Voice Disorders

How Speech Pathologists Help With Voice Disorders

When you think of a speech pathologist, people often think that we help people who stutter, or need help developing their speech sounds. This is true of course. But did you know that we also work with people who have voice disorders?

In this blog, I will take you through what a voice disorder is, the signs of voice disorders and how speech pathologists can help children with voice disorders.

What is a Voice Disorder?

A voice disorder is when the quality, pitch and loudness differ or are inappropriate for an individual’s age, gender, cultural background or geographic location. The American Speech-Language-Hearing Association (ASHA) also includes that a voice disorder is when an individual expresses concern about having an abnormal voice that does not meet their daily needs – even if others do not perceive it as different.

There are many different types of voice disorders and reasons why people have or develop voice disorders. They are usually either organic (there is something structurally or neurogenically causing change to the voice e.g. vocal nodules) or functional (voice disorders that results from wrongful use of the voice even when the structural components of the voice is normal).

There are specific groups of children who are more likely to develop voice disorders. These include children with Attention Deficit Hyperactivity Disorder (ADHD) who can often have a loud voice or use their voice in a hyperfunctional way.

What Causes a Voice Disorder?

Voice disorders in children are usually caused by excessive shouting or loud talking, frequent screaming or ‘loud meltdowns’ or excessive use of their voice during play.

Children can also have voice difficulties after common childhood infections, or even for emotional of psychological reasons (e.g. a child who whispers due to shyness). There are also some rare medical conditions that can cause voice disorders in children.

How Do I Know if My Child Has a Voice Disorder?

Children with voice disorders may show the following signs:

  • A harsh or hoarse sounding voice
  • Voices that are much higher or much lower than other children of their age or gender identity
  • Voices that are very loud or very quiet.
  • Voices that are hyponasal (sound like they have a blocked nose while talking).
  • Voices that sounds like there is too much air coming out of their nose.
  • They might clear their throat consistently or cough a lot (when they are not sick).
  • Children with voice disorders might also lose their voice completely.

What if My Child Has a Voice Disorder?

A voice disorder might not seem like it will have a significant impact on your child, but sometimes without support, your child may develop chronic voice disorders that persist into adulthood.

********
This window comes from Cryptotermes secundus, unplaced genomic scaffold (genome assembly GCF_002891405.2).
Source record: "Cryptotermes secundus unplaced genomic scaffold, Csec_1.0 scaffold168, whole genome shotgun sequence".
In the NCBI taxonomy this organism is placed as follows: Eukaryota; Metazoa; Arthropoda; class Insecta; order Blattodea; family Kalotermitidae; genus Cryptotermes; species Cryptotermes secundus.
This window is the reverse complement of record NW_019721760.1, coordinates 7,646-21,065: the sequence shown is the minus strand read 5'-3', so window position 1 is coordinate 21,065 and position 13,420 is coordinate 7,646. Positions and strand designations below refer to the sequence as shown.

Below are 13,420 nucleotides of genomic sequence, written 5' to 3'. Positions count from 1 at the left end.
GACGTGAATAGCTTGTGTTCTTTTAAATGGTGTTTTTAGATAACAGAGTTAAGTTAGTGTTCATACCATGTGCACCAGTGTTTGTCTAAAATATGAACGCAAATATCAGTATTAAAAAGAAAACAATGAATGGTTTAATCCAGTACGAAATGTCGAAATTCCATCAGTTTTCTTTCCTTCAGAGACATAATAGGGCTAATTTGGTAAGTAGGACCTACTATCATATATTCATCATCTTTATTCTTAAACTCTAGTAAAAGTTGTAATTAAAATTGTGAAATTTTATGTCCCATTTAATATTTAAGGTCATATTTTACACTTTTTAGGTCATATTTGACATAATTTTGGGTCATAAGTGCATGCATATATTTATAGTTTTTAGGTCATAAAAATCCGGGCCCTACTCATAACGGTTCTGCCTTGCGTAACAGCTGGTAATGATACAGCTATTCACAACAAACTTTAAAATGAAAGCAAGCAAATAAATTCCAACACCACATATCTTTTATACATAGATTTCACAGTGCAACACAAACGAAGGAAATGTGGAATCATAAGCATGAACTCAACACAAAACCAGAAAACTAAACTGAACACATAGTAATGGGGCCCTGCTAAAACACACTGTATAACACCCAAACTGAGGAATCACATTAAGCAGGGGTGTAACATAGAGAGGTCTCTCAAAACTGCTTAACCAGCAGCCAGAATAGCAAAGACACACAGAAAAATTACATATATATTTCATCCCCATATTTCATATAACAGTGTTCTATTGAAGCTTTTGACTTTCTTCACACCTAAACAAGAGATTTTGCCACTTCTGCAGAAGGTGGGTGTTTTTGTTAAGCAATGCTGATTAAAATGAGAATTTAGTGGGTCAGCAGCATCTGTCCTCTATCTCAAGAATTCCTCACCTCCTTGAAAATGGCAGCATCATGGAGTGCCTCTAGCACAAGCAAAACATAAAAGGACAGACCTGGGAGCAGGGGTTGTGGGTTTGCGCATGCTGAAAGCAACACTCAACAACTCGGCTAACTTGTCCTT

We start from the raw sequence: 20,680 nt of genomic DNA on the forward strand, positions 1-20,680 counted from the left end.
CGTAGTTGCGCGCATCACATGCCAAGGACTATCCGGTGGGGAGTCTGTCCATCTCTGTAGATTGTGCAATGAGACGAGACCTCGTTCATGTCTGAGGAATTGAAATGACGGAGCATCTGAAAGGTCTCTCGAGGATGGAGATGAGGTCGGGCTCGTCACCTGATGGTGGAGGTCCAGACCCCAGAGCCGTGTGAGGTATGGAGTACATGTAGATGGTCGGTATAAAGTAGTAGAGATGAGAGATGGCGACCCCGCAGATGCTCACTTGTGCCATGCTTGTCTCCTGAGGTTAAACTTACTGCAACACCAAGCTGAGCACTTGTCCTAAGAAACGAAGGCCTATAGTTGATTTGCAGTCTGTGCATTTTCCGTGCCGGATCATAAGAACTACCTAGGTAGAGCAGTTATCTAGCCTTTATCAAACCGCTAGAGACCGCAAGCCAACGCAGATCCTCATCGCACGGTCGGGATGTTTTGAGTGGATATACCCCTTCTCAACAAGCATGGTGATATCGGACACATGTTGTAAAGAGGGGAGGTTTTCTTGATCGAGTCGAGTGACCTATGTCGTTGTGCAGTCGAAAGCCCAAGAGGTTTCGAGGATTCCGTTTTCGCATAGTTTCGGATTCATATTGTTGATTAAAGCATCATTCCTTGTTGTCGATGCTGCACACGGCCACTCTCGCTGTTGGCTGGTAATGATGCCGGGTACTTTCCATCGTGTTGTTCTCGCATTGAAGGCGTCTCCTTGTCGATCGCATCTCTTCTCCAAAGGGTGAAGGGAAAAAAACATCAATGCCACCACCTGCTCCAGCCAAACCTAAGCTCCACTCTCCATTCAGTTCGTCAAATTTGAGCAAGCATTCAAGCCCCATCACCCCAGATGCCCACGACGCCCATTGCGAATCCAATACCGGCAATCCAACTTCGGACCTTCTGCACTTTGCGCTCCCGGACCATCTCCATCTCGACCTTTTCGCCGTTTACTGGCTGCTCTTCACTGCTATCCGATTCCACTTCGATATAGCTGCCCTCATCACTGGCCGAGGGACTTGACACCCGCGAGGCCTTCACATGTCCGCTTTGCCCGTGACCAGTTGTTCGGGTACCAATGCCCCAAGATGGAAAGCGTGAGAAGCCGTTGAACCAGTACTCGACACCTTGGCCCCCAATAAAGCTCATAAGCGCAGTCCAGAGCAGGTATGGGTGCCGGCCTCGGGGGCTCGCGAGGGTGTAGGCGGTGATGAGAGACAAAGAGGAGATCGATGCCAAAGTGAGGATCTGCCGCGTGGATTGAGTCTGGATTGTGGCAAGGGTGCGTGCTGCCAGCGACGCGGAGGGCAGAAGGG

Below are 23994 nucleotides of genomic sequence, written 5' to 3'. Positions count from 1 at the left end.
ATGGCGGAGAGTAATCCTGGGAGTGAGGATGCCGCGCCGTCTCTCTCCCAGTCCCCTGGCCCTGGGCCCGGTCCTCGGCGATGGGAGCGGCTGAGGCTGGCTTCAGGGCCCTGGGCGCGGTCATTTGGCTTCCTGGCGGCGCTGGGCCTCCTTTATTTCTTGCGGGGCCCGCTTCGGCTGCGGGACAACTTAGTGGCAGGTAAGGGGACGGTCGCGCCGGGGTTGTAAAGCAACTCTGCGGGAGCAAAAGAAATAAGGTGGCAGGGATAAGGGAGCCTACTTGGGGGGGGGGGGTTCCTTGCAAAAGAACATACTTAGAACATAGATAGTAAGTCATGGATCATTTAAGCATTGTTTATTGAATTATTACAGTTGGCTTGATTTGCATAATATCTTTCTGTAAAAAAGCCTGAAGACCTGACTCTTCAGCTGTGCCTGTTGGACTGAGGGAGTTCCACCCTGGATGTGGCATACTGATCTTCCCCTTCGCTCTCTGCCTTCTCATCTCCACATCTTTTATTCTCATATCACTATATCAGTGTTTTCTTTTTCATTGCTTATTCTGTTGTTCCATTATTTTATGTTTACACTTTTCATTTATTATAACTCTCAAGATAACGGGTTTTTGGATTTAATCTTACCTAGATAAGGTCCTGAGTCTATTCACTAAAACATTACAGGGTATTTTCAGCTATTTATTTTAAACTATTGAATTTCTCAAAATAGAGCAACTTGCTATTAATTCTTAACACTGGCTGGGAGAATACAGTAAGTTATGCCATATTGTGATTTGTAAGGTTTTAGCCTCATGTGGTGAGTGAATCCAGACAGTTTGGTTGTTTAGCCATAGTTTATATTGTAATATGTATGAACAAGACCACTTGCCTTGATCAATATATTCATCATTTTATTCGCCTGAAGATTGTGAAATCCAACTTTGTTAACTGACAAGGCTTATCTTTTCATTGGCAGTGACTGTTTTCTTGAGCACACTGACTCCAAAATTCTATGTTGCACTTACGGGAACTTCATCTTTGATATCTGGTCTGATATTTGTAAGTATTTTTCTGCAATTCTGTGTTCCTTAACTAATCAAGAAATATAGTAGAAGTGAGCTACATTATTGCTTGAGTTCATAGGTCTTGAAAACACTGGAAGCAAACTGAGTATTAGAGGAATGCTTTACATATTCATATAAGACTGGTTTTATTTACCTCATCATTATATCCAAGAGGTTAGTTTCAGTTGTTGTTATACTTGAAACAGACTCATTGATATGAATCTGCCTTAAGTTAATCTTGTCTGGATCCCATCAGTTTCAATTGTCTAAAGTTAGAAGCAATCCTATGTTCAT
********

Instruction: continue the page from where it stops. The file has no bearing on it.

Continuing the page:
Having a voice disorder can lead to issues around self esteem and confidence. It can also also cause anxiety and stress in situations where your child is required to use their voice (e.g., giving a speech in class).

What Can Speech Pathologists Do to Help Children with Voice Disorders?

As paediatric speech pathologists, we often have a role in the assessment and treatment of voice disorders for children. The most common type of voice disorders we see here at A Growing Understanding are called misuse or abuse disorders. These are mostly functional voice disorders where a child might scream or talk too loudly, which leads to them losing their voice, or even developing an organic voice disorder such as vocal nodules.

One of the first suggestions speech pathologists may make is around “vocal hygiene.” This is a term we use to talk about maintaining healthy vocal habits, including eliminating habits that may be abusive or misusing the voice. Some great vocal hygiene tips for any child are:

  • Ensure adequate water intake throughout the day. Small, regular sips are encouraged.
  • Ensure that your child is away from known vocal irritants, such as cigarette smoke or aerosol sprays.
  • Encourage your child to go to the person they are wanting to speak to, rather than yelling across the house.
  • Encourage voice rest throughout the day. This could be in the form of quiet reading time or even have some fun competitions to see who can stay quiet the longest.
  • Discuss what volume of voice is appropriate to certain situations (e.g. Yelling outside to your friend vs speaking softly in the mornings when people are still in bed.) Give your child praise if they can use the correct volume of voice.
  • Encourage different ways of your child expressing themselves if they commonly scream or yell. Can they punch their pillow or go and jump on the trampoline if they are upset?
  • If your child clears their throat a lot, encourage them to take a sip of water instead of clearing their throat.
  • Have reminders around the house to encourage appropriate vocal use behaviours

What Should I Do to Help My Child with a Voice Disorder?

If you are concerned about your child’s voice or suspect they have a voice disorder, it is recommended that you seek advice from an Ear Nose and Throat (ENT) specialist to determine the cause of the voice disorder. Your speech pathologist can then collaborate with your ENT to formulate an individual plan for your child.

If you feel as though your child may have a voice disorder, talk to your GP, ENT or speech pathologist. We will be able to help you come up with a plan to support appropriate vocal use.

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